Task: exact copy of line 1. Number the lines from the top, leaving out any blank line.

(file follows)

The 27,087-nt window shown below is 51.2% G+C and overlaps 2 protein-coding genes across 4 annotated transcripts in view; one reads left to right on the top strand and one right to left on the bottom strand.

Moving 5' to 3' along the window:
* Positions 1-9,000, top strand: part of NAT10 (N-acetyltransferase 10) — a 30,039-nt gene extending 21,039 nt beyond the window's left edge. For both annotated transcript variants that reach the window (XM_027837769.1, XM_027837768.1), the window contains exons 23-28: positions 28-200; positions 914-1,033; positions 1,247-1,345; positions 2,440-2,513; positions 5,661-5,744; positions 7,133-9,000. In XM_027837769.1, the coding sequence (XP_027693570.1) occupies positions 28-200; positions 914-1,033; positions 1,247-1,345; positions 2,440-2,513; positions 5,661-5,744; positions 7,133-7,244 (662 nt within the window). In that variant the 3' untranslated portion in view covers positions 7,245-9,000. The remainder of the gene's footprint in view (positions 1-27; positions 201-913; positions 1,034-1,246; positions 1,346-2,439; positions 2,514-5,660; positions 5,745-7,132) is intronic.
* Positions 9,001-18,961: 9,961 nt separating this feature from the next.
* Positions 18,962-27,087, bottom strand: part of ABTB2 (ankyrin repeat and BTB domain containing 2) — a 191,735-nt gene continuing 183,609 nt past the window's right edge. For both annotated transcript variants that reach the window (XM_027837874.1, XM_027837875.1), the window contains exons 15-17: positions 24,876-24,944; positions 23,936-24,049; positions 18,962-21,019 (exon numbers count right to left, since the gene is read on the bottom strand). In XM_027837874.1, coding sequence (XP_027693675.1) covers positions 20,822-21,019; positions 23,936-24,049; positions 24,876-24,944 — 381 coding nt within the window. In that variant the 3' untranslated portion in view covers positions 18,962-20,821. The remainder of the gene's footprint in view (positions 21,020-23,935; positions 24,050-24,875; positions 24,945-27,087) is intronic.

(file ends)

The 27,087-nt window shown below is 51.2% G+C and overlaps 2 protein-coding genes across 4 annotated transcripts in view; one reads left to right on the top strand and one right to left on the bottom strand.